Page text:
What Are the Exceptions to the 10% Early Withdrawal Penalty?

Typically, the IRS charges you a 10% early withdrawal penalty if you withdraw from a retirement account before age 59 1/2. But there are exceptions within tax code to this rule.

Medical expenses top the list, followed by education costs for yourself, your spouse or children. Other expenses could include buying your first home or satisfying an IRS levy on your account.

1. Withdrawals for medical expenses

To withdraw money without incurring income tax or a 10% penalty from a retirement account without incurring income tax or penalties of at least 59 1/2 years old, although exceptions to this rule exist such as medical hardship withdrawals.

Unpenalized withdrawals can be taken from an IRA to cover medical or dental expenses that exceed 7.5% of your adjusted gross income (AGI). Health savings accounts and Archer Medical Savings Accounts also allow withdrawals without penalty to cover such hardship expenses.

2. Withdrawals for unpaid federal taxes

Individual retirement accounts (IRAs) generally offer tax advantages, yet withdrawing funds before age 59 1/2 triggers income taxes and often a 10% penalty from the IRS. There are a few exceptions, however.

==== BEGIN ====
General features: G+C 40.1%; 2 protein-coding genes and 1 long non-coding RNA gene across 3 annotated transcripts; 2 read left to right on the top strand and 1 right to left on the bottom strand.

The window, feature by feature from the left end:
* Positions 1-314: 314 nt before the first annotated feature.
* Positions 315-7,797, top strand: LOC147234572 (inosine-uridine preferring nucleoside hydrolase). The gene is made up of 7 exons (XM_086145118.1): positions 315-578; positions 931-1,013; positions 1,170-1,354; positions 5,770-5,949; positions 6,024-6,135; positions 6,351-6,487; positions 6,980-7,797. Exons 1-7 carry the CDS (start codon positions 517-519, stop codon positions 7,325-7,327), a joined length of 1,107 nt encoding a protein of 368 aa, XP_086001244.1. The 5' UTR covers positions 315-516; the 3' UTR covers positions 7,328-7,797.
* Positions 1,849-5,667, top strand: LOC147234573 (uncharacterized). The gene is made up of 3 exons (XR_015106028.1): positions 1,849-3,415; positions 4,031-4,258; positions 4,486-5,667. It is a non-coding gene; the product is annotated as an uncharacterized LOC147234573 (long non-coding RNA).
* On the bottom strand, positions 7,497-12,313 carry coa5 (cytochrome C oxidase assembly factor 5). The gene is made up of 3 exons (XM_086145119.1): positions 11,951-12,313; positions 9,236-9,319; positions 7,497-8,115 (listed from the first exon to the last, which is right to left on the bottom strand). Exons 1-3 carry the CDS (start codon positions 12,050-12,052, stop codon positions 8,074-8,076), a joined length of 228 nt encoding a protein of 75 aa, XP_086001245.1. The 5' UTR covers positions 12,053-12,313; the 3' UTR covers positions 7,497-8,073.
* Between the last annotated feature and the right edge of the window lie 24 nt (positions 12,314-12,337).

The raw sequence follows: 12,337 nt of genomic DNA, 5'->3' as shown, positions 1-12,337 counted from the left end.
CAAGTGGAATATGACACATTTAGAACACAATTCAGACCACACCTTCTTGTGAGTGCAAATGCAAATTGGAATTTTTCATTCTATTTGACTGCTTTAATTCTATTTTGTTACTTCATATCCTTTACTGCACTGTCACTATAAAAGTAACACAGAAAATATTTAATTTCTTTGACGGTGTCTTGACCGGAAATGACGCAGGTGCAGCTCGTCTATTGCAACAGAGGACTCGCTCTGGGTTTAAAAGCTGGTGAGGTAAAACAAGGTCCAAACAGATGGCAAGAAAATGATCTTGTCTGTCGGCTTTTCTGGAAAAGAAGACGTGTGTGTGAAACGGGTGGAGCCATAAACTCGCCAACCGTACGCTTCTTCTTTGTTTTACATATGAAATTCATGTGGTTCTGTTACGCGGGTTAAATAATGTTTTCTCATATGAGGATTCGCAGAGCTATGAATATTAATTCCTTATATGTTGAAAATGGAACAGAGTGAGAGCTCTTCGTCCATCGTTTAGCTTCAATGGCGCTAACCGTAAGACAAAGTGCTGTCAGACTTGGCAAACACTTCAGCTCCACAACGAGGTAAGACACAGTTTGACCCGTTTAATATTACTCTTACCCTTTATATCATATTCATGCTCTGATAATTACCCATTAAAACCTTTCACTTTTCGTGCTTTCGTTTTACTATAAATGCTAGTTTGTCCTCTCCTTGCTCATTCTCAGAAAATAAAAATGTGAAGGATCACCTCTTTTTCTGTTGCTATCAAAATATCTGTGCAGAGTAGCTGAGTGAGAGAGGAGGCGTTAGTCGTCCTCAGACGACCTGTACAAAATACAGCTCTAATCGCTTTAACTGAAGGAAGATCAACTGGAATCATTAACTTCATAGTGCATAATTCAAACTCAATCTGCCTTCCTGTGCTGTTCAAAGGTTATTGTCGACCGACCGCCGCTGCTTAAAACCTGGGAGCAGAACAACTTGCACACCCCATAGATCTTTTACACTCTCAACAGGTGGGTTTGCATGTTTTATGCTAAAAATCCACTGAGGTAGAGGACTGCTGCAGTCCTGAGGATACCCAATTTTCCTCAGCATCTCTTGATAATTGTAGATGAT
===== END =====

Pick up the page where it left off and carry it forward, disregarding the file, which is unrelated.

First and foremost, to be eligible to remove a federal tax lien you must satisfy any outstanding tax debt and have an impeccable history of filing and paying tax returns on time.

3. Qualified reservist distributions

An order or call to active duty of at least 179 days and up to an indefinite period allows reservists to access their IRA and tax-deferred accounts penalty-free; these rules were established under the HEART Act in 2008.

Other exceptions may include payments related to birth or adoption of a child, expenses related to federally declared disasters and distributions based on terminal illness.

4. Withdrawals for death

On the death of an IRA owner, their designated beneficiaries may take penalty-free distributions using either their life expectancy or that of the account holder’s remaining life expectancy as the basis for taking distributions from it. Within 10 years they must liquidate it.

When withdrawing money from tax-deferred retirement accounts before age 59 1/2, usually a 10% penalty applies. But there are exceptions that could cause you to pay less tax: here are some.

5. Withdrawals for disability

SSDI payments do not depend on unearned income; thus distributions from retirement accounts won’t erode them. To avoid incurring the 10% penalty imposed by the IRS, however, you must meet their definition of totally and permanently disabled.

To check whether or not your disability withdrawal satisfies this criteria, take a look at Box 7 on your 1099-R form and determine whether code 3 (Disability exclusion) appears there. Some financial organizations will refuse to use code 3, while some require a doctor’s statement as proof.

6. Withdrawals for unemployment

There are certain circumstances under which it may be permissible for you to withdraw 401(k) funds without incurring the 10% early withdrawal penalty, such as paying unemployment insurance premiums while unemployed.